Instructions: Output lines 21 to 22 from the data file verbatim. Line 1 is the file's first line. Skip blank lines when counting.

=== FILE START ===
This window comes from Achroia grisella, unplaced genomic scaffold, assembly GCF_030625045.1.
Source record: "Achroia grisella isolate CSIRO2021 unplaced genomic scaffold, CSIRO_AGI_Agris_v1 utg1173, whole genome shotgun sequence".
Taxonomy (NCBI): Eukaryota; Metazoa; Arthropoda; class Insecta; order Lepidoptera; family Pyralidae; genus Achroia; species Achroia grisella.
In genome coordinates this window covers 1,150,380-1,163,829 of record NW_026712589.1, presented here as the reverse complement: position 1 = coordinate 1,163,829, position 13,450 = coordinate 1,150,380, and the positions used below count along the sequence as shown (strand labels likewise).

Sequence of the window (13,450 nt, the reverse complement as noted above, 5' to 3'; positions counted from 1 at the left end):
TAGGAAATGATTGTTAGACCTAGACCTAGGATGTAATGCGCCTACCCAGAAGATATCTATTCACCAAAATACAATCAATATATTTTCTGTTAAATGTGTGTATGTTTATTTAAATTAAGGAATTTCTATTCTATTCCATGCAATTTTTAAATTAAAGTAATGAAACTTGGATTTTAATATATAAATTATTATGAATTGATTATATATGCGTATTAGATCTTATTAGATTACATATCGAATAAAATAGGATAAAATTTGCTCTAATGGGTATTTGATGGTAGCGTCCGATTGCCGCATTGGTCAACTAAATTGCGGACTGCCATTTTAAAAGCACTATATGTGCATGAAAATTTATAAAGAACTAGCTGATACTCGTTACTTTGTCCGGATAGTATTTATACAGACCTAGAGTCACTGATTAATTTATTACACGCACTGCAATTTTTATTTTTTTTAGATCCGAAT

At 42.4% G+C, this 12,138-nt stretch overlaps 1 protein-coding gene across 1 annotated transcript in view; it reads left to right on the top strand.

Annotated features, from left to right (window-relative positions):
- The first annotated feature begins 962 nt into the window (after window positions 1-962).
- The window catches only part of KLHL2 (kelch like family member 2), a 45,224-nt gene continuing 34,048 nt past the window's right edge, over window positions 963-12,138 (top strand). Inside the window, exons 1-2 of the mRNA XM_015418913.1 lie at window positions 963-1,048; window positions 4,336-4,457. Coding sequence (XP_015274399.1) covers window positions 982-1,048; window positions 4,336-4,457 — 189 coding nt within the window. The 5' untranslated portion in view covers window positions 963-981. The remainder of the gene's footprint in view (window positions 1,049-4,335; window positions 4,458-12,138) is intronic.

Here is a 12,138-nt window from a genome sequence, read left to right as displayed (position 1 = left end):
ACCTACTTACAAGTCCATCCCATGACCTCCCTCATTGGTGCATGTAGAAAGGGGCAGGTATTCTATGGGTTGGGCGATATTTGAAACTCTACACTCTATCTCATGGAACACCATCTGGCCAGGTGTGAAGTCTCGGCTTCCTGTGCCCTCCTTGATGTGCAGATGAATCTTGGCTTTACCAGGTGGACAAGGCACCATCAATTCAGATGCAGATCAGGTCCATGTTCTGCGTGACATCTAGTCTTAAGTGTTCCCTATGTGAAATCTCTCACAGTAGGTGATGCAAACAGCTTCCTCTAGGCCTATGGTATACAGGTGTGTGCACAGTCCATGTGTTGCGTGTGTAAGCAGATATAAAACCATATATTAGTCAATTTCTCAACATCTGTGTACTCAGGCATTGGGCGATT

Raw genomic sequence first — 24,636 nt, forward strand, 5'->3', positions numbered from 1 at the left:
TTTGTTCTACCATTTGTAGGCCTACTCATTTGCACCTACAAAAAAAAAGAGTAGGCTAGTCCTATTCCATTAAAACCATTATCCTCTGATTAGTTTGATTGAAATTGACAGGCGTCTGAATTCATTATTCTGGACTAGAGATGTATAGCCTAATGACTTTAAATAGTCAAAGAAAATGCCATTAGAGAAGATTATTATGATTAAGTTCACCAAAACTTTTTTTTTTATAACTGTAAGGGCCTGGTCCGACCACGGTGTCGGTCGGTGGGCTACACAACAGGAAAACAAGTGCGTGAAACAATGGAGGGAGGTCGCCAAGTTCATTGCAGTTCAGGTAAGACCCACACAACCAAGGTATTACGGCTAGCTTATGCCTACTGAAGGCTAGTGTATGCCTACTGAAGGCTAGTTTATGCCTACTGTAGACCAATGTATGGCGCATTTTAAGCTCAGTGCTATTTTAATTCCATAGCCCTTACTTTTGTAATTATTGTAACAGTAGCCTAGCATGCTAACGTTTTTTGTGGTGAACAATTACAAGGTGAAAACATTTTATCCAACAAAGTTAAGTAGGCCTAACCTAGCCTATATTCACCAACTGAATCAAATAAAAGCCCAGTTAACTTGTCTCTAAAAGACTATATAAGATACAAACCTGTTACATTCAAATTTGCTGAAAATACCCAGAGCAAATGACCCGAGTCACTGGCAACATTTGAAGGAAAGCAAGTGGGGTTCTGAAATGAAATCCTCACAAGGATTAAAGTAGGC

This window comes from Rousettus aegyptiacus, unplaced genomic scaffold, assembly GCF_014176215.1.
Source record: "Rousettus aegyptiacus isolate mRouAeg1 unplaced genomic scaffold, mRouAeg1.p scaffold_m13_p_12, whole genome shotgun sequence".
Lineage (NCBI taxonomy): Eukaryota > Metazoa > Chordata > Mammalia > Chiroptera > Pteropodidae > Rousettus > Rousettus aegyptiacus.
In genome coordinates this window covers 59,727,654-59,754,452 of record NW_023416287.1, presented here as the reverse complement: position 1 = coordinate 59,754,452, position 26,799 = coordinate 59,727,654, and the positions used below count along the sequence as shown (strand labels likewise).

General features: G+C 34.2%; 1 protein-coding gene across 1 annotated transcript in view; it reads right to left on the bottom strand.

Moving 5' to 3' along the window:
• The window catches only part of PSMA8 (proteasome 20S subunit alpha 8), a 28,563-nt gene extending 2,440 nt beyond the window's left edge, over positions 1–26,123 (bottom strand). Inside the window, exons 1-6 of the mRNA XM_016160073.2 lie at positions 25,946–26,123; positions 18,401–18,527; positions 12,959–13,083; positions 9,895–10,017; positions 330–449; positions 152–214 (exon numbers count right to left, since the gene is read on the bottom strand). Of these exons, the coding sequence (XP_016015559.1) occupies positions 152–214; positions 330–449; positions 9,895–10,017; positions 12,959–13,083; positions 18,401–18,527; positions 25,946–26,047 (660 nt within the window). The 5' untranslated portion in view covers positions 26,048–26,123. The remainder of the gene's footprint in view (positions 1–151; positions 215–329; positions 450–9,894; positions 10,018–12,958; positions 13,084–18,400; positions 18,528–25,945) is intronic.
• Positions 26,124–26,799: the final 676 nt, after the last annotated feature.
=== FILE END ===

• The window catches only part of PSMA8 (proteasome 20S subunit alpha 8), a 28,563-nt gene extending 2,440 nt beyond the window's left edge, over positions 1–26,123 (bottom strand). Inside the window, exons 1-6 of the mRNA XM_016160073.2 lie at positions 25,946–26,123; positions 18,401–18,527; positions 12,959–13,083; positions 9,895–10,017; positions 330–449; positions 152–214 (exon numbers count right to left, since the gene is read on the bottom strand). Of these exons, the coding sequence (XP_016015559.1) occupies positions 152–214; positions 330–449; positions 9,895–10,017; positions 12,959–13,083; positions 18,401–18,527; positions 25,946–26,047 (660 nt within the window). The 5' untranslated portion in view covers positions 26,048–26,123. The remainder of the gene's footprint in view (positions 1–151; positions 215–329; positions 450–9,894; positions 10,018–12,958; positions 13,084–18,400; positions 18,528–25,945) is intronic.
• Positions 26,124–26,799: the final 676 nt, after the last annotated feature.